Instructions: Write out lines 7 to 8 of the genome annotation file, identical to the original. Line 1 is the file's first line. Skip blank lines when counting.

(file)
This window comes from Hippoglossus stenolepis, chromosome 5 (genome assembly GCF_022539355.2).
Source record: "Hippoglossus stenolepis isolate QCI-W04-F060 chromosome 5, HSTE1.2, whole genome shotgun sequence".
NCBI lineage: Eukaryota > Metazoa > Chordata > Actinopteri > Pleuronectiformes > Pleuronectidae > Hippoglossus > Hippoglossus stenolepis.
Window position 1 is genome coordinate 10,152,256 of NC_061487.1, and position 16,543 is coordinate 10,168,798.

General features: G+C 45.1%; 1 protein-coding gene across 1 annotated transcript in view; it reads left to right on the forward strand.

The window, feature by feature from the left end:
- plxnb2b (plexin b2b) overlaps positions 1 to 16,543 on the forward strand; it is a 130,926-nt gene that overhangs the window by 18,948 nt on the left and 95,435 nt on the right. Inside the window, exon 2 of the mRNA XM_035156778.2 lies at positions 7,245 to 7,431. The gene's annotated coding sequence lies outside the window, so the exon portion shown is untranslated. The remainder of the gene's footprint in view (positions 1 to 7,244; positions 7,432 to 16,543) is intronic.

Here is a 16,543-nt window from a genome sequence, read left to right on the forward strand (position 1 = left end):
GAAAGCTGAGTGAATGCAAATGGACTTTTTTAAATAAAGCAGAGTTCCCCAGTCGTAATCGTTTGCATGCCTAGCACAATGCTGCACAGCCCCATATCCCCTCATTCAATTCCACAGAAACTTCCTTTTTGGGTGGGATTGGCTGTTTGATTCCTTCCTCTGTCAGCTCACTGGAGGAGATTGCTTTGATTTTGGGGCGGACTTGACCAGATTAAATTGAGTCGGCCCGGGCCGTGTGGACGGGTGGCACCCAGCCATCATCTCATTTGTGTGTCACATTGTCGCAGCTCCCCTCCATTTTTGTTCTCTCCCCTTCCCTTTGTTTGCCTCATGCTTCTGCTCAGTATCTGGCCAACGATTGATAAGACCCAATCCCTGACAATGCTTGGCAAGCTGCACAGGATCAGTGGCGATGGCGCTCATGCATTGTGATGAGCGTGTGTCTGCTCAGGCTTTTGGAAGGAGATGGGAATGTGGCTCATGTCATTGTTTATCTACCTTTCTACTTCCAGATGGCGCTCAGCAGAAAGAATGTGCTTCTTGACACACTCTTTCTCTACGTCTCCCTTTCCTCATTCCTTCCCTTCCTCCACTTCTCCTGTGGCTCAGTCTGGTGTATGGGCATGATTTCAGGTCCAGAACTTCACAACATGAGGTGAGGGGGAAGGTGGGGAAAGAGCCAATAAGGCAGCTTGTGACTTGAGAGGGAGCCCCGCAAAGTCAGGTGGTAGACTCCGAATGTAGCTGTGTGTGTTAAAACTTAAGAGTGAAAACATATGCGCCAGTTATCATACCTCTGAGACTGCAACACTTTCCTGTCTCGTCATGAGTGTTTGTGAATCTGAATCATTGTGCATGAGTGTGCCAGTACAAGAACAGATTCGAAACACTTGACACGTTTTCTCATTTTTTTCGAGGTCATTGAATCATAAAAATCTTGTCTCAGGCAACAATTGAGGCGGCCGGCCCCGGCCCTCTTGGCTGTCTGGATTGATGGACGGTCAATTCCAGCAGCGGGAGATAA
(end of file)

- plxnb2b (plexin b2b) overlaps positions 1 to 16,543 on the forward strand; it is a 130,926-nt gene that overhangs the window by 18,948 nt on the left and 95,435 nt on the right. Inside the window, exon 2 of the mRNA XM_035156778.2 lies at positions 7,245 to 7,431. The gene's annotated coding sequence lies outside the window, so the exon portion shown is untranslated. The remainder of the gene's footprint in view (positions 1 to 7,244; positions 7,432 to 16,543) is intronic.

Here is a 16,543-nt window from a genome sequence, read left to right on the forward strand (position 1 = left end):